In Shaw, an Affordable-Housing Pledge at Risk
On Nov. 14, 2007, Mayor Adrian Fenty and D.C. Council members Kwame Brown and Jack Evans held a news conference at Parcel 42, a swath of public land at Seventh and R Streets NW, to announce the approval of an affordable housing development long desired by the Shaw community.
Standing side-by-side with residents of Shaw, our elected officials spoke about hearing the needs of the community and promised to build affordable housing on Parcel 42 for people earning less than 60 percent of the area median income (AMI), which for a family of four in the District is $59,040. Indeed, in a news release one day earlier, Fenty said, "[W]e need to address the housing needs for all residents -- at all levels of need -- from the chronically homeless, to those struggling with monthly rent payments, to those scrimping to come up with a down payment for their first house."
Unfortunately, the victory announcement was premature.
In the past few months, the city has forced the developers of Parcel 42 to create plans for housing for families earning $60,000 per year and above, which is higher than 60 percent of the AMI. The city now claims that housing on Parcel 42 cannot be built at the lower levels of affordability it once promised because of "market conditions."
We have grown tired of being reminded at every meeting with city officials about the changing economic circumstances. It is the duty of the city to honor its commitment and work under the existing conditions. None of the promises the city made included a proviso that permits the city to do otherwise.
Perhaps the levels of affordability that the city promised are no longer feasible -- not because of the market but because the city has drastically cut the subsidy for Parcel 42. At the same time, the city is doubling the subsidy for the development of Parcel 33, a neighboring lot that is going to house Radio One, the country's largest radio broadcasting company targeting black listeners, and other private development. Once again, housing for the low-income residents who helped build this city is being put on the back burner -- sacrificed in the name of "progress."
We, the members of Organizing Neighborhood Equity (ONE) DC and residents of Shaw, believe that public land should benefit the public, not private developers. We thought the city held this view as well, particularly when Fenty touted the city's efforts to give back to the community.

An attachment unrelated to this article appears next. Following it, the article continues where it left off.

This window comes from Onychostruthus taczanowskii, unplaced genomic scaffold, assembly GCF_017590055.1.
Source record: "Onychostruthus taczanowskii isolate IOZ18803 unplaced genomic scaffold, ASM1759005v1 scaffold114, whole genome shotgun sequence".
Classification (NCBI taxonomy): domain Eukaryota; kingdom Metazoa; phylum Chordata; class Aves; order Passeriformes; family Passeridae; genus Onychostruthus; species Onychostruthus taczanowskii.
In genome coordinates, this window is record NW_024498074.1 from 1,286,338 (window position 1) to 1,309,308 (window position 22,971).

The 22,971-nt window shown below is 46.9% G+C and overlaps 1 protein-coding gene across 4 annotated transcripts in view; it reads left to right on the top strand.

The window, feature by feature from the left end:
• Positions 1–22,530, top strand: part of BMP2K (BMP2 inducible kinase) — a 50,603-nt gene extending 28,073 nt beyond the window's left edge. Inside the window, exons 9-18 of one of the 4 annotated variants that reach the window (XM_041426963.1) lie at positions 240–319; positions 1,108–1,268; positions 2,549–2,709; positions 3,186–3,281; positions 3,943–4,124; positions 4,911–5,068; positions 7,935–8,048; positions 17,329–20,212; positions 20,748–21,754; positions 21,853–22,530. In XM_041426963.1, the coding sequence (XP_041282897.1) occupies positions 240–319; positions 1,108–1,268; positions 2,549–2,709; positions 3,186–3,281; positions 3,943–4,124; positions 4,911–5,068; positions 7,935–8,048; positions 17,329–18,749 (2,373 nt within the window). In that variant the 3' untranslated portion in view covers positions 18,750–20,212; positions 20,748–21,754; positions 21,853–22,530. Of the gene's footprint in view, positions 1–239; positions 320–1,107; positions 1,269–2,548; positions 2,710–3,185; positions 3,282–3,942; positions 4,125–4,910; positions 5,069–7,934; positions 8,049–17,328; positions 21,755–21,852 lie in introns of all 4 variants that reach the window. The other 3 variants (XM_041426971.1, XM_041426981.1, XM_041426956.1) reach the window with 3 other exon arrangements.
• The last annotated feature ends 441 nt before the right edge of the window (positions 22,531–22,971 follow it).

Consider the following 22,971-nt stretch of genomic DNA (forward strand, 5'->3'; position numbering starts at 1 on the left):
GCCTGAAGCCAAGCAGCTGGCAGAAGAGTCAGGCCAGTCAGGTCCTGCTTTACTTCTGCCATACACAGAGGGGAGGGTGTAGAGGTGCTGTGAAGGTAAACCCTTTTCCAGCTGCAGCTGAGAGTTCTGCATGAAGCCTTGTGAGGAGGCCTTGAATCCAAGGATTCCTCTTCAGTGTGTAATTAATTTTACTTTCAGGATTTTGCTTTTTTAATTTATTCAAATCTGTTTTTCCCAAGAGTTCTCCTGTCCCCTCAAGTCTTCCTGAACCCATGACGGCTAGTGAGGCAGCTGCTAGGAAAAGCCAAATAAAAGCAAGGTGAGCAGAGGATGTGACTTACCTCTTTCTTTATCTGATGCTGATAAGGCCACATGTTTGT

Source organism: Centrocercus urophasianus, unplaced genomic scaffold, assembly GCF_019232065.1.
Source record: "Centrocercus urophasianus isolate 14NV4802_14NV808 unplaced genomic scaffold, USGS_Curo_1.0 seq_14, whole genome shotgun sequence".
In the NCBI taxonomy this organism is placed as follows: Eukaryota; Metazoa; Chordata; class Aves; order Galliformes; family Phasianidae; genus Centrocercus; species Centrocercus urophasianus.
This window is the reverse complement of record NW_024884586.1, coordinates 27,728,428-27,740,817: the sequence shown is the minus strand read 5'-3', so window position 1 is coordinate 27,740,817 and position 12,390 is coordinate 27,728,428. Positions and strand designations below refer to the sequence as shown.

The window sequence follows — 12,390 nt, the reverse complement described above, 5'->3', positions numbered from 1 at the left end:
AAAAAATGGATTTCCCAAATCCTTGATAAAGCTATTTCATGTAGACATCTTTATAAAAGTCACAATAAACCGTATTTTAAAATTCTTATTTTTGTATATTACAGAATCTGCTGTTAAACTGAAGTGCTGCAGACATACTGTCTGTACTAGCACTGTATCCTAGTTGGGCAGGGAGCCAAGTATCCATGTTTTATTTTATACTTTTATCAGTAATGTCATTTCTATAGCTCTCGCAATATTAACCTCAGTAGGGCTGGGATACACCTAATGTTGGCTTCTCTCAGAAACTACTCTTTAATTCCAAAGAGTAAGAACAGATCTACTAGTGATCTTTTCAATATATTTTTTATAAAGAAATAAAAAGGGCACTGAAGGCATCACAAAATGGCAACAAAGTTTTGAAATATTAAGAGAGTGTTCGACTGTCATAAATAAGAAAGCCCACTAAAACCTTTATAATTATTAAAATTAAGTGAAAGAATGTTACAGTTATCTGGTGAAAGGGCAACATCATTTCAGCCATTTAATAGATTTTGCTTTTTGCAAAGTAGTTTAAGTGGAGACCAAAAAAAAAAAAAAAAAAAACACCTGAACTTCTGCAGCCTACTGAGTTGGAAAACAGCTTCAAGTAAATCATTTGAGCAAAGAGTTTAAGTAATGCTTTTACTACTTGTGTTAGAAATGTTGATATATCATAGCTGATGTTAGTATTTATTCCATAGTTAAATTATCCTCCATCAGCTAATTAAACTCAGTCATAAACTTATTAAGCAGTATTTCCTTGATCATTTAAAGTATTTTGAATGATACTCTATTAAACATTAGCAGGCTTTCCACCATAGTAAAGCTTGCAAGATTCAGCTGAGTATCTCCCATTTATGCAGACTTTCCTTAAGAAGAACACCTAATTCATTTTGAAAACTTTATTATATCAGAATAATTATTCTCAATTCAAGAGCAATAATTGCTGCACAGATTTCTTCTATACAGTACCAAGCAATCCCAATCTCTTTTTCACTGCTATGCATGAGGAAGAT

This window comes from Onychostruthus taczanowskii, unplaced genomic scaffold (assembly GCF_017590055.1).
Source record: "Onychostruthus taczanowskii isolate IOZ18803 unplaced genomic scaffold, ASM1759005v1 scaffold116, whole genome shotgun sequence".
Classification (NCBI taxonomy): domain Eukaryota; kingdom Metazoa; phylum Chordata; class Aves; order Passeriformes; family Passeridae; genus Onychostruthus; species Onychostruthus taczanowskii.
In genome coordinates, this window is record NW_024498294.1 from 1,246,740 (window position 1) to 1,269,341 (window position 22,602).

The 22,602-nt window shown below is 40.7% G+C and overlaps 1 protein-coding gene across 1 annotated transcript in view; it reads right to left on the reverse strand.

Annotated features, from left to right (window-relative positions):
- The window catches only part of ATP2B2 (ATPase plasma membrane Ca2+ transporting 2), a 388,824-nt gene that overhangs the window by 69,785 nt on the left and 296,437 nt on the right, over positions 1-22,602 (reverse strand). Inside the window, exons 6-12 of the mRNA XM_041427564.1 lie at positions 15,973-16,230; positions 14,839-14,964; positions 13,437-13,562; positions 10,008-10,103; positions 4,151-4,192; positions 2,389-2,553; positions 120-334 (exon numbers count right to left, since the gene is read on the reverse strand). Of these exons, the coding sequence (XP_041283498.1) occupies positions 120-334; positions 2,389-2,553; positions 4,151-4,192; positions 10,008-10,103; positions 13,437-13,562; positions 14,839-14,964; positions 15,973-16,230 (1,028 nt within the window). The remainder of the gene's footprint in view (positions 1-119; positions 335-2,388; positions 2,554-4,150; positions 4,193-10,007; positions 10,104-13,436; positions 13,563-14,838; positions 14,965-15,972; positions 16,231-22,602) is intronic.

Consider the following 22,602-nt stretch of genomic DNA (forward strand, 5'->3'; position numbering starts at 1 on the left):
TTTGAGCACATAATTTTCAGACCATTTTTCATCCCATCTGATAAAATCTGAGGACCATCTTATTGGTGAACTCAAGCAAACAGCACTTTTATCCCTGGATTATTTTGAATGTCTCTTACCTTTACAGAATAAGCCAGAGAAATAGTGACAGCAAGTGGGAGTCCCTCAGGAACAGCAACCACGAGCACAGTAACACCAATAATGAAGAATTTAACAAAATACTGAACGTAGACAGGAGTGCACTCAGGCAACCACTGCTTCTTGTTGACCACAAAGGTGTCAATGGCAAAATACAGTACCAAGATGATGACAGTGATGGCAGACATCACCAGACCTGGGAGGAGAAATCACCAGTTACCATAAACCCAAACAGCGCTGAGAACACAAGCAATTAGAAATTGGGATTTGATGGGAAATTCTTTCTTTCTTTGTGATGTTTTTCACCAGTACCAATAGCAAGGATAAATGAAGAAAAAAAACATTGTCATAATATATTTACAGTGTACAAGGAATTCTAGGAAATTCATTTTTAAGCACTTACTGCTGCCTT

We also thought that the city believed in providing housing that is affordable to its residents per the Community Benefits Agreement with the city and the developers of Parcel 33. The agreement explicitly linked developing 100 percent affordable housing at Parcel 42 to the development of Parcel 33, because the latter would not deliver the number or level of affordability of low-cost housing that the neighborhood needs. More than three years later, while the Community Benefits Agreement remains unrealized, the city is moving forward to build market-rate apartments and Radio One's headquarters on
Before we stand with the mayor and other city officials at another news conference, the city must make good on its promises to build low-cost housing that is truly affordable to long-term residents of Shaw. This is essential to stabilize the neighborhood and support the backbone of this community. The residents of Shaw provide more than a photo-op for city officials -- we helped to build and sustain this city.
It is now the government's turn to build and sustain diversity in D.C. neighborhoods by honoring its commitment to provide rental housing affordable to families earning below $25,000 and $50,000 per year at Parcel 42.
-- Jessica Gordon Nembhard
The writer is a board member of ONE DC, a local nonprofit that works to create and preserve racial and economic equity in Shaw and the District.